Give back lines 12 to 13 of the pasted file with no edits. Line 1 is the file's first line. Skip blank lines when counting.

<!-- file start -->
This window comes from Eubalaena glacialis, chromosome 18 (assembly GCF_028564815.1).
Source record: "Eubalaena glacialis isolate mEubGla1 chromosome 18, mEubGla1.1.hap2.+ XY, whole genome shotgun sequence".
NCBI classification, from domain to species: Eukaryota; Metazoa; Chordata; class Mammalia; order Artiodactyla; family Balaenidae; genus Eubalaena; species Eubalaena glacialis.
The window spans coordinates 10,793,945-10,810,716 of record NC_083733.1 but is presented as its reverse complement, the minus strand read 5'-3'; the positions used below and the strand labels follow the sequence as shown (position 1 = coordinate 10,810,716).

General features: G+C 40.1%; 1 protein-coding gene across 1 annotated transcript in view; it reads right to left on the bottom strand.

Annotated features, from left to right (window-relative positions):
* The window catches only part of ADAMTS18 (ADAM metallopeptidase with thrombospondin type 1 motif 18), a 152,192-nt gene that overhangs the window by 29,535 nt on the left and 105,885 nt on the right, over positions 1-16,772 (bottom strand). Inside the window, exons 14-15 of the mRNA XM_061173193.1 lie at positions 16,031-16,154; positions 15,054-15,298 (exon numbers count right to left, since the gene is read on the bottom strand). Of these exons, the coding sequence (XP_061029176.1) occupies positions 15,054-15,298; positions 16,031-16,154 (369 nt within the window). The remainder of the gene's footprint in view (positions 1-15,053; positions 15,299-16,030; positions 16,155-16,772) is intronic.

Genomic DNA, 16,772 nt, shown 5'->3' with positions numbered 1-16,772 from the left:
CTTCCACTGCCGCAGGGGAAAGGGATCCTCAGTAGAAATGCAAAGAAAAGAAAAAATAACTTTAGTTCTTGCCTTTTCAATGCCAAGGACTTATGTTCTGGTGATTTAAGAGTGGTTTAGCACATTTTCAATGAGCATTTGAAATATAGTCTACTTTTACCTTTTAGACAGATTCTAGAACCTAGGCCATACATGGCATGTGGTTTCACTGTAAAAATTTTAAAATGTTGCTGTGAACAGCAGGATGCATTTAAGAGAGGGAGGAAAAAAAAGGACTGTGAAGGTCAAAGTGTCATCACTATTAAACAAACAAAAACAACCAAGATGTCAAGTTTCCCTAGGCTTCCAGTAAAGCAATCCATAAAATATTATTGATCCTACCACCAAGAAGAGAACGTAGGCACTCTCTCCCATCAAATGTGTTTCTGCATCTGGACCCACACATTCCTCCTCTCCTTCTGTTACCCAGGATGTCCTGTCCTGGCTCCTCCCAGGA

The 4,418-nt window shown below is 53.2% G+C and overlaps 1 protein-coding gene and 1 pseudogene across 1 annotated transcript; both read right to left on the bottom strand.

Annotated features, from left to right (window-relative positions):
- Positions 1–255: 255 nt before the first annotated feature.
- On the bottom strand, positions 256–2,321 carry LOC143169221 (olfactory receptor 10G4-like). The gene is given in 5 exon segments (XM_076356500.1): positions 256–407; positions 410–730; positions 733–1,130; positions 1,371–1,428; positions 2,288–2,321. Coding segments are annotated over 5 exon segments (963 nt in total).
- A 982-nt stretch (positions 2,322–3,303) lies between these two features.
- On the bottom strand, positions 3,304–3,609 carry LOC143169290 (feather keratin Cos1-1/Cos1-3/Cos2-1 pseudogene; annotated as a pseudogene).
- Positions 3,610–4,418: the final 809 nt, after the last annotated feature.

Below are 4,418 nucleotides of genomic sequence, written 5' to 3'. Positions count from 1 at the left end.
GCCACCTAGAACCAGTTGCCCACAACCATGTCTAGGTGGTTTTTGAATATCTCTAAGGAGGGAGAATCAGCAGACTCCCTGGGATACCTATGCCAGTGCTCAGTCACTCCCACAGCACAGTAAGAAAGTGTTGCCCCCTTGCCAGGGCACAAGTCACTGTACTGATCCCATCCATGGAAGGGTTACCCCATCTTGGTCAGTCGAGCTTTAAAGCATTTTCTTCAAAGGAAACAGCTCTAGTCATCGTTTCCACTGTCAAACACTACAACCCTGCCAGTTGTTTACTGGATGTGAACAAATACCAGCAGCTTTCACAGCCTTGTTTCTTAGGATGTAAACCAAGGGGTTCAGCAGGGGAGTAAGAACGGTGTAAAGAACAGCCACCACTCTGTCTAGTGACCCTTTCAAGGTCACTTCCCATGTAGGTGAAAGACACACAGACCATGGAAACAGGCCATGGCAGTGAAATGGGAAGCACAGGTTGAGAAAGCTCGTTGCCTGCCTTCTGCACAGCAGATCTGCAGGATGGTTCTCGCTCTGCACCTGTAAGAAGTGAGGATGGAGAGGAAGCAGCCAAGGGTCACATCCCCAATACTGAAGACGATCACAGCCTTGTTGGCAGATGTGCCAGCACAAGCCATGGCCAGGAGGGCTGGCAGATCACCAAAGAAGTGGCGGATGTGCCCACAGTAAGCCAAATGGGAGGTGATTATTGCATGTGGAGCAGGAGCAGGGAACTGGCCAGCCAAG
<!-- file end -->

- Positions 1–255: 255 nt before the first annotated feature.
- On the bottom strand, positions 256–2,321 carry LOC143169221 (olfactory receptor 10G4-like). The gene is given in 5 exon segments (XM_076356500.1): positions 256–407; positions 410–730; positions 733–1,130; positions 1,371–1,428; positions 2,288–2,321. Coding segments are annotated over 5 exon segments (963 nt in total).